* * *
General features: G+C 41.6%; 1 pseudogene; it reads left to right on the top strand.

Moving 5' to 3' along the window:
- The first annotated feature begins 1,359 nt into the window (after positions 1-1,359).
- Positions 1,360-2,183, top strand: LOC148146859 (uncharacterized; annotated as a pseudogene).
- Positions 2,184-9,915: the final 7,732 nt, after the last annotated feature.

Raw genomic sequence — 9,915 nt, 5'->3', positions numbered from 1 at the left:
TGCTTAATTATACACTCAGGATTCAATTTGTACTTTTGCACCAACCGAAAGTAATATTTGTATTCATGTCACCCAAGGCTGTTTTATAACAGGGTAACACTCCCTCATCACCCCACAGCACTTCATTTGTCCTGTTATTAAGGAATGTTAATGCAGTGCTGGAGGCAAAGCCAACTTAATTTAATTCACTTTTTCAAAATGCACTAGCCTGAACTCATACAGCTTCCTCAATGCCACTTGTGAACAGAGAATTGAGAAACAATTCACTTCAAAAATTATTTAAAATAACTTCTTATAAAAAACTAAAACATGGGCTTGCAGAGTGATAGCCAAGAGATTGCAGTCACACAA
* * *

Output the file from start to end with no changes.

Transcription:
General features: G+C 41.6%; 1 pseudogene; it reads left to right on the top strand.

Moving 5' to 3' along the window:
- The first annotated feature begins 1,359 nt into the window (after positions 1-1,359).
- Positions 1,360-2,183, top strand: LOC148146859 (uncharacterized; annotated as a pseudogene).
- Positions 2,184-9,915: the final 7,732 nt, after the last annotated feature.

Raw genomic sequence — 9,915 nt, 5'->3', positions numbered from 1 at the left:
TGCTTAATTATACACTCAGGATTCAATTTGTACTTTTGCACCAACCGAAAGTAATATTTGTATTCATGTCACCCAAGGCTGTTTTATAACAGGGTAACACTCCCTCATCACCCCACAGCACTTCATTTGTCCTGTTATTAAGGAATGTTAATGCAGTGCTGGAGGCAAAGCCAACTTAATTTAATTCACTTTTTCAAAATGCACTAGCCTGAACTCATACAGCTTCCTCAATGCCACTTGTGAACAGAGAATTGAGAAACAATTCACTTCAAAAATTATTTAAAATAACTTCTTATAAAAAACTAAAACATGGGCTTGCAGAGTGATAGCCAAGAGATTGCAGTCACACAA